News / Asia

China Seeks Passengers' ID for Buying Bus Tickets in Xinjiang

FILE - Ethnic Uighurs chat in an alley before they proceed for their Friday prayers near a mosque in Urumqi, China's northwestern region of Xinjiang.
FILE - Ethnic Uighurs chat in an alley before they proceed for their Friday prayers near a mosque in Urumqi, China's northwestern region of Xinjiang.

China will require identification from passengers buying long-distance bus tickets in far-western Xinjiang, state media said on Wednesday, as police seek to monitor travel in a region beset by violence.

Authorities, nervous about unrest in the region which is home to the Muslim Uighur minority group, have already introduced airline-like restrictions for city buses in the capital Urumqi - banning passengers from carrying onboard cigarette lighters, water and yogurt.

Beginning in September, passengers must present official identification to buy tickets at 119 bus stations in Xinjiang, the official Xinhua news agency said, citing a public security announcement.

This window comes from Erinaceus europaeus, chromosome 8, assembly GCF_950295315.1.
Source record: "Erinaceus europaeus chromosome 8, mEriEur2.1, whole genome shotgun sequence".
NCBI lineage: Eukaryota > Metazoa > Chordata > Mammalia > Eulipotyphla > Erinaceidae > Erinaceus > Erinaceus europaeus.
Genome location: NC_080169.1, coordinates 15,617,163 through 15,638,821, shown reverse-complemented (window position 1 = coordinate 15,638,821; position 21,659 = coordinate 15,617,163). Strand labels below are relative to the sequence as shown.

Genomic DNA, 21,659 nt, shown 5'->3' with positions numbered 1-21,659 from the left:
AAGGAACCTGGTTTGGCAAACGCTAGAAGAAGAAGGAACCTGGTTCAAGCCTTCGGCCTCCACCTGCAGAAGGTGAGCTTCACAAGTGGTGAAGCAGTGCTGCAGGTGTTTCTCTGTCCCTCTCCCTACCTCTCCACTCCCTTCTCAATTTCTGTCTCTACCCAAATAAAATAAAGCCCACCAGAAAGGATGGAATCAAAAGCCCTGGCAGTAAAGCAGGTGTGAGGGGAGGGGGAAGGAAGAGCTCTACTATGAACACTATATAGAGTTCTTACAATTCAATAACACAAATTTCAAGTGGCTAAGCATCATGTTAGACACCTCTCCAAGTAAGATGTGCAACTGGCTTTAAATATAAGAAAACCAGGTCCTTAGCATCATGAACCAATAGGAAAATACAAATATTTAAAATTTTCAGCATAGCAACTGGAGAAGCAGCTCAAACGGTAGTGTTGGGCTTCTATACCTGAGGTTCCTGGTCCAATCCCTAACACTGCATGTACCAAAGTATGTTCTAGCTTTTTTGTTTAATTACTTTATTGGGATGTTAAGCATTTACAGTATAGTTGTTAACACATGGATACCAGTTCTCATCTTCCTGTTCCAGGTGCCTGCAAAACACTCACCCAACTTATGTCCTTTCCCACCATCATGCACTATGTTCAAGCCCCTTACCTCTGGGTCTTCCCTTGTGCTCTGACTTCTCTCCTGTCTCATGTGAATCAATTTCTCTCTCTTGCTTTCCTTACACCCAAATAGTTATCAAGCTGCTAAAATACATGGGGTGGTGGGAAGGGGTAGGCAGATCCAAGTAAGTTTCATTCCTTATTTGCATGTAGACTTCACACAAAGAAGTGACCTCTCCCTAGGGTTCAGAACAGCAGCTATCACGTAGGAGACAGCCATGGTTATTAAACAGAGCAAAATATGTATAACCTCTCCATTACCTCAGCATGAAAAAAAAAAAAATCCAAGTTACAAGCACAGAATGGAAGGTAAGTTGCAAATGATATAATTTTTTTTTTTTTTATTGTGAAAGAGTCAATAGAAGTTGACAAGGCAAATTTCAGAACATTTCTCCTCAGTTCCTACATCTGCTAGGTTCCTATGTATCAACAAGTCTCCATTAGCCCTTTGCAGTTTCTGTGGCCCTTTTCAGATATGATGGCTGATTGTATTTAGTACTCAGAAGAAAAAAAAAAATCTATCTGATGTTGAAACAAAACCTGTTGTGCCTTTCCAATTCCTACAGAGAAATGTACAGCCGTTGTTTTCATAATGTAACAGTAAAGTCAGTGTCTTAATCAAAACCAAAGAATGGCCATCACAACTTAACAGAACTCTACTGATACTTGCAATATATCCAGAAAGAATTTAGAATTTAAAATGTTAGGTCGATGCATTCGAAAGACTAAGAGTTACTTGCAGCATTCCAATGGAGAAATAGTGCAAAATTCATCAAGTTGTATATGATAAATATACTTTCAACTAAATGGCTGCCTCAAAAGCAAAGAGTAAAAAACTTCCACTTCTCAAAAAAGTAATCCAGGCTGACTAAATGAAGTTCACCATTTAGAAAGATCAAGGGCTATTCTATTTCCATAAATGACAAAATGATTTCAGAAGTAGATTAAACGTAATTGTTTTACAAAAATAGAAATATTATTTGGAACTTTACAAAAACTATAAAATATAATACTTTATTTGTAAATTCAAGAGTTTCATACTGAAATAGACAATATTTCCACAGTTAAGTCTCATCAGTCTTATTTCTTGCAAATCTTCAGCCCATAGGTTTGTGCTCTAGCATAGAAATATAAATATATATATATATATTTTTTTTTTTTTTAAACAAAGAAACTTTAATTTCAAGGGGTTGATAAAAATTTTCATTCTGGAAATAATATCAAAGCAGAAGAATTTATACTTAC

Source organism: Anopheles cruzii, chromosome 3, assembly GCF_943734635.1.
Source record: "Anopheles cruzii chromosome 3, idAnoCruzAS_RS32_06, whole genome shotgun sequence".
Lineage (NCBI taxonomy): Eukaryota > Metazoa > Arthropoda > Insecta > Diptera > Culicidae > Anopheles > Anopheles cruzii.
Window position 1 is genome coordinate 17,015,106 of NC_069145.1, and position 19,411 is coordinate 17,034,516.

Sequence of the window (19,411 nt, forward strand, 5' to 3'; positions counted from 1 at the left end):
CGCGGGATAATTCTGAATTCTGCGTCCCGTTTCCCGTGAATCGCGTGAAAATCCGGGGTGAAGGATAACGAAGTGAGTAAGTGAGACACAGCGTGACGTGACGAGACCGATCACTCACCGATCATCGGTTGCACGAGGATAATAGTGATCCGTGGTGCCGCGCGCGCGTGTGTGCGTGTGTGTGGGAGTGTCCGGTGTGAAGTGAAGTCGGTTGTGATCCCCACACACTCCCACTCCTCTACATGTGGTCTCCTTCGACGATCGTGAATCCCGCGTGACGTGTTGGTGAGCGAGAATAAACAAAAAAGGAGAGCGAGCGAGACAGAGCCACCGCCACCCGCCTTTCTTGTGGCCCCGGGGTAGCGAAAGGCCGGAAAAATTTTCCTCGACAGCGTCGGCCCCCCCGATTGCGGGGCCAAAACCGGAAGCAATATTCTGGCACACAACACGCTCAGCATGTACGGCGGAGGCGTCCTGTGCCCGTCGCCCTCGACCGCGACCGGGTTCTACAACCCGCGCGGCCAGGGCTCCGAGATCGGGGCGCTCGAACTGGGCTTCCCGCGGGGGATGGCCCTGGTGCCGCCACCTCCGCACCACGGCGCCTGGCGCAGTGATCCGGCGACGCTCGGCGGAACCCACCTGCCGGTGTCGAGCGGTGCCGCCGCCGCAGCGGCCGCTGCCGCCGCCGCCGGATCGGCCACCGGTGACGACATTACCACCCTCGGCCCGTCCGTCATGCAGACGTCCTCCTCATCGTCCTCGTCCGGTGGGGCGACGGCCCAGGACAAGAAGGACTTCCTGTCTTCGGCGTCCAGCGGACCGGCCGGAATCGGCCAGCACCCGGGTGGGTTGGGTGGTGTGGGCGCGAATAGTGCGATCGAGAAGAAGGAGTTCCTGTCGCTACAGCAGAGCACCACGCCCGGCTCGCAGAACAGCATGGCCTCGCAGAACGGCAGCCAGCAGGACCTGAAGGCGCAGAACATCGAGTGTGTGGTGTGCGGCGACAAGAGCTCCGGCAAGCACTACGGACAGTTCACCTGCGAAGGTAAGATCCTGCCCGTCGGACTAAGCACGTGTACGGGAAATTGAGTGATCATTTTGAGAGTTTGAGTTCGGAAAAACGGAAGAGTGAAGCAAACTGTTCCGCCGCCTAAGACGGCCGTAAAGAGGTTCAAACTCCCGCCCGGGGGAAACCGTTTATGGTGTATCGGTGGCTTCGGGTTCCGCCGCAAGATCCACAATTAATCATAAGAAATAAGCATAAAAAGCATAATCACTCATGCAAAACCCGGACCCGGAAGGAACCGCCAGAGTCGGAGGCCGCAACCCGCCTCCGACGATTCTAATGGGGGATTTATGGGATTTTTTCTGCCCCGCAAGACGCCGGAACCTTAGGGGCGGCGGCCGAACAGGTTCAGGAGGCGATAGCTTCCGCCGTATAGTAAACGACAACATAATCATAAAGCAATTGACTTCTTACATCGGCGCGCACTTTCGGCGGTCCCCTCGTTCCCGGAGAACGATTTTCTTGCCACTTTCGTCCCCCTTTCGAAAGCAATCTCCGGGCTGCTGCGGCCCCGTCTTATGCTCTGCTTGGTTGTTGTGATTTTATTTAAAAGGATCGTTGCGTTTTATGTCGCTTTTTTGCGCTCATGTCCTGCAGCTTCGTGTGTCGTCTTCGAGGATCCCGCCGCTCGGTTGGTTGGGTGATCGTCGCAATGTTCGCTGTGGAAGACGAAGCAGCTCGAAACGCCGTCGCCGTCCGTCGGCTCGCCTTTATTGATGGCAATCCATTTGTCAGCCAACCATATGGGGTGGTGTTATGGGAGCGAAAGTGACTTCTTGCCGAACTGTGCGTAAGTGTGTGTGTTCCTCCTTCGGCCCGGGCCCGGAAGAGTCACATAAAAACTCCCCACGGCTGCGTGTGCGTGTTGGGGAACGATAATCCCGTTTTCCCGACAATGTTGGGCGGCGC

“Passengers' ID and bus information will be printed on the tickets and also be uploaded to local police authorities,” Xinhua said, adding that tickets would be checked for matching information.

China requires real-name registration for buying train tickets around the country, but rules for long-distance buses, widely used as a form of cheap transport, typically have been more relaxed.

The government has blamed a string of recent attacks in Xinjiang on Islamist militants and separatists it says are bent on establishing an independent state called East Turkestan.

Rights advocates say heavy-handed policies there, including restrictions on Islam and the Uighur people's culture and language, have contributed to unrest.

The Xinjiang city of Karamay has temporarily banned people with head scarves, veils and long beards from boarding buses, a policy critics have said openly discriminates against Uighurs.

Hundreds have died in unrest in Xinjiang in the past year and a half, but tight security makes it almost impossible for journalists to make independent assessments of the violence.

About 100 people were killed when knife-wielding attackers staged assaults in two towns in the region's south in late July, state media said, including 59 “terrorists” shot dead by police. A suicide bombing killed 39 people at a market in Urumqi in May. 

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